Camellia - Sun scald/leaf scorch

lafu115(7)July 6, 2010

I planted an Autumn Pink Icicle about 6-8 weeks ago. It gets morning shade but full sun in the afternoon. Recently it has exhibited some sun scald/leaf scorch. Will it adjust to its environment or do I have to move it? It has been an exceptionally hot and dry June and early July here.

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luis_pr

Full sun in the afternoon may be too harsh as Japonicas are more tender. Can you transplant it elsewhere where it gets morning sun instead? Several hours or until 12-2pm tops? Damaged leaves will not recover but you do not need to remove them (let them fall when the plant wishes for them to do so). Just wondering, where are you located?

    Bookmark   July 7, 2010 at 9:37PM
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lafu115(7)

Thanks. I might be able to move them. I will look for a place. I am in Arlington, VA. The recent heat wave caused more damage to the camellias as well as two azaleas and one rhododendron.

    Bookmark   July 9, 2010 at 6:59PM
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subtropix

Lafu, you have a lot of company in dealing with heat-stressed plants. I recently moved a row of my camellias--planted in a western exposure but shaded by taller trees and shrubs. I have them in an eastern exposure. Make sure your plants are also well-mulched after moving--try to select a "less hot" day to do this if possible. I moved mine on a really hot day because I was so concerned and they still made a good adjustment as I think they were so glad to just get out of the heat. Have noticed similar heat issues with azaleas (planted in full southern exposure--can't move these) and some of the rhododendrons--especially those competing with trees for water. Hopefully the HOT and DRY year we are having is about to turn wetter.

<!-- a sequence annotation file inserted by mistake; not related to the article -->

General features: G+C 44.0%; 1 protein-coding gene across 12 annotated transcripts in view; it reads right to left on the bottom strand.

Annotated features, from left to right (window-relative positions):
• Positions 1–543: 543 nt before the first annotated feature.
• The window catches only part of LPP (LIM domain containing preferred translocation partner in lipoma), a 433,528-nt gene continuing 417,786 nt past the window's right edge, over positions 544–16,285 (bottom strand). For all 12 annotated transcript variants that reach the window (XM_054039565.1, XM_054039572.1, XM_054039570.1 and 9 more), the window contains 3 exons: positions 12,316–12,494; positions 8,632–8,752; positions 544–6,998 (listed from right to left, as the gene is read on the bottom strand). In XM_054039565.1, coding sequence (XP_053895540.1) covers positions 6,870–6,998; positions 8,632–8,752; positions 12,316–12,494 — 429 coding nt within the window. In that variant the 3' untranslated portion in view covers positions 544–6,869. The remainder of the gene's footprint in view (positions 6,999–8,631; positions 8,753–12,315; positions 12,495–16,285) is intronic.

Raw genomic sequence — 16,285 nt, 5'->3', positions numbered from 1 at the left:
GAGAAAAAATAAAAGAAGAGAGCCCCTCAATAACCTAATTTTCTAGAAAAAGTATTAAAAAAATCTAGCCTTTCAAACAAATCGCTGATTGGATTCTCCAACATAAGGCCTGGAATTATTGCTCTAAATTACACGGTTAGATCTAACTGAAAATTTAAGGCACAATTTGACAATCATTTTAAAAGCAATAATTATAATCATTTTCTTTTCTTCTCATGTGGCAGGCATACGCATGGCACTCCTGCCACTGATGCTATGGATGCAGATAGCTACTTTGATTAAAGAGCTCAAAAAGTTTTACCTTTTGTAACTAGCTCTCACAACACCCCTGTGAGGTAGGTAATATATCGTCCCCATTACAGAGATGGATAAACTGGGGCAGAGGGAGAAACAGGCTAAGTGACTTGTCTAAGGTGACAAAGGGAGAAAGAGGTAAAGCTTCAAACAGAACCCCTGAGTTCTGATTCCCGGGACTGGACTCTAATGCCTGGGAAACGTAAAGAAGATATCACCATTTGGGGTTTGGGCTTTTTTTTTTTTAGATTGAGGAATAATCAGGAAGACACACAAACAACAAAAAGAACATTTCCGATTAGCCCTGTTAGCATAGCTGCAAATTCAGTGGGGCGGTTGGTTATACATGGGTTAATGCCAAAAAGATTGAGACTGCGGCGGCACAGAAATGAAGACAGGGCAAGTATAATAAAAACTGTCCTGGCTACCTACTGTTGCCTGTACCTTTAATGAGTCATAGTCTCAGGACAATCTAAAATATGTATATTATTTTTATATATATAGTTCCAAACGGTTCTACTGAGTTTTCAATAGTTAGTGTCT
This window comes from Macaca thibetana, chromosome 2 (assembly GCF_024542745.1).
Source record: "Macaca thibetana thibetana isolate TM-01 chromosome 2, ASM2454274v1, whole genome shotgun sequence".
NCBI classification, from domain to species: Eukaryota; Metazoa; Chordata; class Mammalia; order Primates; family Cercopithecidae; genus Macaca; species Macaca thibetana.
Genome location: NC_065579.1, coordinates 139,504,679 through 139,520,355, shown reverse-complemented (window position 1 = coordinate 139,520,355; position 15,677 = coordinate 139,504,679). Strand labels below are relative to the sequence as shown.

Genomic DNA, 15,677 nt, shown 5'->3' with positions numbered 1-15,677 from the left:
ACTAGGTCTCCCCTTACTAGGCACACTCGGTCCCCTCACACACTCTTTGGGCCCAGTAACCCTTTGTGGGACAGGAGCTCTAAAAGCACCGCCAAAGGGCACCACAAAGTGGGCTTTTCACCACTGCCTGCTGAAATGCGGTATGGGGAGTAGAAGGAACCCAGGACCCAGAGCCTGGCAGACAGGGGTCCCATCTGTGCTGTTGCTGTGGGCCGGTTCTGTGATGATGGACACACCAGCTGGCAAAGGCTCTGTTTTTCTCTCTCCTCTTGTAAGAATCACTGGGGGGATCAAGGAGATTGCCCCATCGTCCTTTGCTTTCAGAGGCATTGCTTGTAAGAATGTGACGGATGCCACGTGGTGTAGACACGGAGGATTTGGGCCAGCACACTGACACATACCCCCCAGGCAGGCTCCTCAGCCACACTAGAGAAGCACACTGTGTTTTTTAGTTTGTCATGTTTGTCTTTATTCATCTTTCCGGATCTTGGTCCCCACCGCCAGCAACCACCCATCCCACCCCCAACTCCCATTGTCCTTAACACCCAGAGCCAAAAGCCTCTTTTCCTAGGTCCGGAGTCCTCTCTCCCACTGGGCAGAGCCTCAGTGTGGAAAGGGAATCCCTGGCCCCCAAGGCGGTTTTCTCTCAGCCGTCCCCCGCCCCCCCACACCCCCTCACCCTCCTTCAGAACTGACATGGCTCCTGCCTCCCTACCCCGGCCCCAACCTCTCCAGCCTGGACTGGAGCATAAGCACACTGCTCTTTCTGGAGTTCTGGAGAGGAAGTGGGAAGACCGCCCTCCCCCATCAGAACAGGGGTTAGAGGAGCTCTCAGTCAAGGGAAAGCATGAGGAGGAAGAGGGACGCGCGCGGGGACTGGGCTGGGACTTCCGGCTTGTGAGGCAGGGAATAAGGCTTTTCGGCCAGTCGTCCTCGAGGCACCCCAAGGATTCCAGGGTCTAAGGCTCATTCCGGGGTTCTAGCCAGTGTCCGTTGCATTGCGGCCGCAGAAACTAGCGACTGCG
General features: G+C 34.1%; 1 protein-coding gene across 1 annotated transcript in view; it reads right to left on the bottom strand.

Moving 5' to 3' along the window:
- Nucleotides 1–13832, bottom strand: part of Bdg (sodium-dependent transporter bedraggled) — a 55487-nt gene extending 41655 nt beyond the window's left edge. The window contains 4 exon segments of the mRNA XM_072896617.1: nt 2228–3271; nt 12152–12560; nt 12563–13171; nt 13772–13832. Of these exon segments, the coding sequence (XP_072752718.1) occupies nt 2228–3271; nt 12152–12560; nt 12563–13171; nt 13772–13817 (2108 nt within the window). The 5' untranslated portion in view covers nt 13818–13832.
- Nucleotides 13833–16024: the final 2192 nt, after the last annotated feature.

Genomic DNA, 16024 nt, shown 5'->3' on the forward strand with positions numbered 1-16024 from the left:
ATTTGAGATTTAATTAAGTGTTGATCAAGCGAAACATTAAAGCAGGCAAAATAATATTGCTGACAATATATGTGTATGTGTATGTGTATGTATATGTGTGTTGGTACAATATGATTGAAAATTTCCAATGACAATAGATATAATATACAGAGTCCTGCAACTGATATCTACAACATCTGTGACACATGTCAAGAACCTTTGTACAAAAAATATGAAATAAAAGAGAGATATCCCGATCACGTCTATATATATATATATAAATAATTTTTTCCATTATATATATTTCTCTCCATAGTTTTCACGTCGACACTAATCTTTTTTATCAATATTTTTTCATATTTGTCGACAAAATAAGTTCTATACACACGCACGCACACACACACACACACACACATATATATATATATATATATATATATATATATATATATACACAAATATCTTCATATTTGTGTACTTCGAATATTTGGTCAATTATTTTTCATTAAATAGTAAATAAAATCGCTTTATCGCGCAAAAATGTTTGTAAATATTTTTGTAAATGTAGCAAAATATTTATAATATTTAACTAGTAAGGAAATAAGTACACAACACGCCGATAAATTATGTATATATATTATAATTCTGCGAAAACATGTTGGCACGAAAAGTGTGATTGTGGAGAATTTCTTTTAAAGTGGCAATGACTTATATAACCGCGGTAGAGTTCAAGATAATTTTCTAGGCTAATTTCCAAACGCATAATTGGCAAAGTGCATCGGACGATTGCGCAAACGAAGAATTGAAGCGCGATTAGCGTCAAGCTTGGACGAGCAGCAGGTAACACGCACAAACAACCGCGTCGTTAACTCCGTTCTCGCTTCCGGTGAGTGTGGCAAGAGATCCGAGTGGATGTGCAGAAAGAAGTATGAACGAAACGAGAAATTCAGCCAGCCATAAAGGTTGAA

Bookmark   July 20, 2010 at 12:59PM
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subtropix

Lafu, you have a lot of company in dealing with heat-stressed plants. I recently moved a row of my camellias--planted in a western exposure but shaded by taller trees and shrubs. I have them in an eastern exposure. Make sure your plants are also well-mulched after moving--try to select a "less hot" day to do this if possible. I moved mine on a really hot day because I was so concerned and they still made a good adjustment as I think they were so glad to just get out of the heat. Have noticed similar heat issues with azaleas (planted in full southern exposure--can't move these) and some of the rhododendrons--especially those competing with trees for water. Hopefully the HOT and DRY year we are having is about to turn wetter.

    Bookmark   July 20, 2010 at 1:00PM
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